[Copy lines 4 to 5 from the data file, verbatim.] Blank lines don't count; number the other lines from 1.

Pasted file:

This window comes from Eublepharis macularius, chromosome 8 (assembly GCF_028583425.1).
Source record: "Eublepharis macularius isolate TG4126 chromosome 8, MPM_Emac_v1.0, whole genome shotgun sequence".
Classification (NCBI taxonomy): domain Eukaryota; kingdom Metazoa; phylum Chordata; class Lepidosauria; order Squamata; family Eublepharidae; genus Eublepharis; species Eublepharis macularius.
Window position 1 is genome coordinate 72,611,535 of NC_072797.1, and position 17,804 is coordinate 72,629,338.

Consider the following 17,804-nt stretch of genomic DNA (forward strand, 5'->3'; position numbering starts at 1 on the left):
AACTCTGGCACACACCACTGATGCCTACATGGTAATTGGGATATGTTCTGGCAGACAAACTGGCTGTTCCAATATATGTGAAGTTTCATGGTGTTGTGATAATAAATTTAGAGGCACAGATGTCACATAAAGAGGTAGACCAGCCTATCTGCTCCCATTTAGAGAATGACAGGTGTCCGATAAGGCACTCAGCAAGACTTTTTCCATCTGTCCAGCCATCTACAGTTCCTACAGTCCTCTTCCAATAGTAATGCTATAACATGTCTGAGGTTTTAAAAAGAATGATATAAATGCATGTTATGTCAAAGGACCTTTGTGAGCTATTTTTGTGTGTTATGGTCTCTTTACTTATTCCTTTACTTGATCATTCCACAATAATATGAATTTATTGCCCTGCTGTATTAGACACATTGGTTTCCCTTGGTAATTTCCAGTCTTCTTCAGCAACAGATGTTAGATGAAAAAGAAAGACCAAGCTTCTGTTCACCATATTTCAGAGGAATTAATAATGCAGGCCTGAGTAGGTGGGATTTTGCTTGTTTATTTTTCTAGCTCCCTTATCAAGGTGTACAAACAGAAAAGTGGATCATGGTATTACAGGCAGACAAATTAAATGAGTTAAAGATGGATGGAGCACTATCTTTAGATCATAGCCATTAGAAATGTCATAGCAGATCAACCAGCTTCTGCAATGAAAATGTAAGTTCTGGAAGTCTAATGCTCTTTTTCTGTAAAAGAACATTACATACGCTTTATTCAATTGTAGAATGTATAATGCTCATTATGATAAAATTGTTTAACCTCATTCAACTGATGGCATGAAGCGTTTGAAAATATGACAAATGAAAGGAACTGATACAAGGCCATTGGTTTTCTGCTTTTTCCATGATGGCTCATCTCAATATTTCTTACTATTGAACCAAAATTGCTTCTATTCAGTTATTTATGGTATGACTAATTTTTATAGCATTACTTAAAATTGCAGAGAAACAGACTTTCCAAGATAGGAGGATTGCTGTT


Window position 1 is genome coordinate 72,611,535 of NC_072797.1, and position 17,804 is coordinate 72,629,338.

Consider the following 17,804-nt stretch of genomic DNA (forward strand, 5'->3'; position numbering starts at 1 on the left):